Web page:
My Profile

My Profile

Change Password

PBA Shield

John Nuthall


May 15, 2003

Evidence of ticket quotas and "Don't Blame the Cop" campaign

Presenting evidence that police officers face reassignment or other punitive action for failure to meet summons quotas, PBA President Patrick J. Lynch unveiled a print and radio-advertising campaign today targeted to reduce the public’s anger towards officers forced to write high-priced tickets to raise revenue for the cash-strapped city.

The print ad for the campaign called “Don’t Blame the Cop” shows an irate motorist furious with a young police officer for issuing her a $105 ticket. It asks the public to place the blame for more summonses, increased fines, reduced services and a depleted police force on City Hall. The 60-second radio spot voiced by Pat Lynch carries a similar message (text attached.)

“Today, as we launch our ‘Don’t Blame the Cop’ campaign, we are sharing hard evidence that our police officers are being pressured to write high-priced summonses at the risk of reassignment or other punitive action,” Lynch said. “This type of evidence is very difficult to acquire because most supervisors will not put it writing, but instead threaten officers verbally. We are concerned that the pressure to write more high-priced summonses will erode the relationship our officers have with the communities they protect.”

A hand-written note from a Lieutenant in the 50th Precinct to a Sergeant clearly shows that failure to write adequate numbers of summonses will result in a change of hours or assignment. The note states: “I’m recommending to the C.O. that (officer’s name) be re-assigned off late tours. I’m dissatisfied with his enforcement activity again.”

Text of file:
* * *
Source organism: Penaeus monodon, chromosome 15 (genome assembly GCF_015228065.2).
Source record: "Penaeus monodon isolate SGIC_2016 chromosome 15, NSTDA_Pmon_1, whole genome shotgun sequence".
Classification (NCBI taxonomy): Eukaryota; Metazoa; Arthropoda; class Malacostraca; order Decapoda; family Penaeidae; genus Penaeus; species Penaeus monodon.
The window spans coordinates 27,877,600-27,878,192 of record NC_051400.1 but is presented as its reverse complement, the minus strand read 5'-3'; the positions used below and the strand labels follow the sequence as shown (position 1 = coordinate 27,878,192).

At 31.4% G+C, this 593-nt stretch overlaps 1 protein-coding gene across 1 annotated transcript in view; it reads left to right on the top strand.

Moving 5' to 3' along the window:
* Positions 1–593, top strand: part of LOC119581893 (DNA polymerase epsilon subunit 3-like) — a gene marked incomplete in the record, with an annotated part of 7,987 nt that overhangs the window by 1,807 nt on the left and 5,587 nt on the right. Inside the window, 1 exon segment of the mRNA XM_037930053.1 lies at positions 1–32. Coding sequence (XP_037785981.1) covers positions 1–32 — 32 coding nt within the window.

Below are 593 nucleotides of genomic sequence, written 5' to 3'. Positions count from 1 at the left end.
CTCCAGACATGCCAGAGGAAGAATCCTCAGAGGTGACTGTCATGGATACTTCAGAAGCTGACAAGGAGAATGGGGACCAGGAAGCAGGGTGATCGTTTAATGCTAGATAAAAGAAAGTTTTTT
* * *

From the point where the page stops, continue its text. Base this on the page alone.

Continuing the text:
Regarding a different police officer, the note says: “He only wrote 16 summonses for the entire month and if they were written on O.T. his job on the 1st platoon is also in trouble.”

Two internal NYPD reports – one from a borough commander the other from a precinct commander -- demonstrate the dissatisfaction with officers writing tickets for broken equipment such as broken stoplights or head light because they do not generate revenue if the violator proves that he or she had the problem repaired.

One report states that a chief “…maintains that equipment violations (defective lights, taillights) are not ‘good’ summonses and must be reduced to less than 10% of all total movers.”

The other report explains that supervisors will have to explain the issuance of broken equipment summonses.

“These reports demonstrate the intense pressure and focus in the NYPD on writing specific types of summonses that result in large fine payment,” Pat Lynch said. “Our police officers are caught between a rock and a hard place. They have to issue revenue-generating summonses, and lots of them, or they are punished.”

The 60-second radio spot will hit the airwaves on Monday, May 19th on key radio stations and full-page print ads will appear in various newspapers the following week.

# # #

The Police Benevolent Association of the City of New York (PBA) is the largest municipal police union in the nation and represents nearly 50,000 active and retired NYC police officers.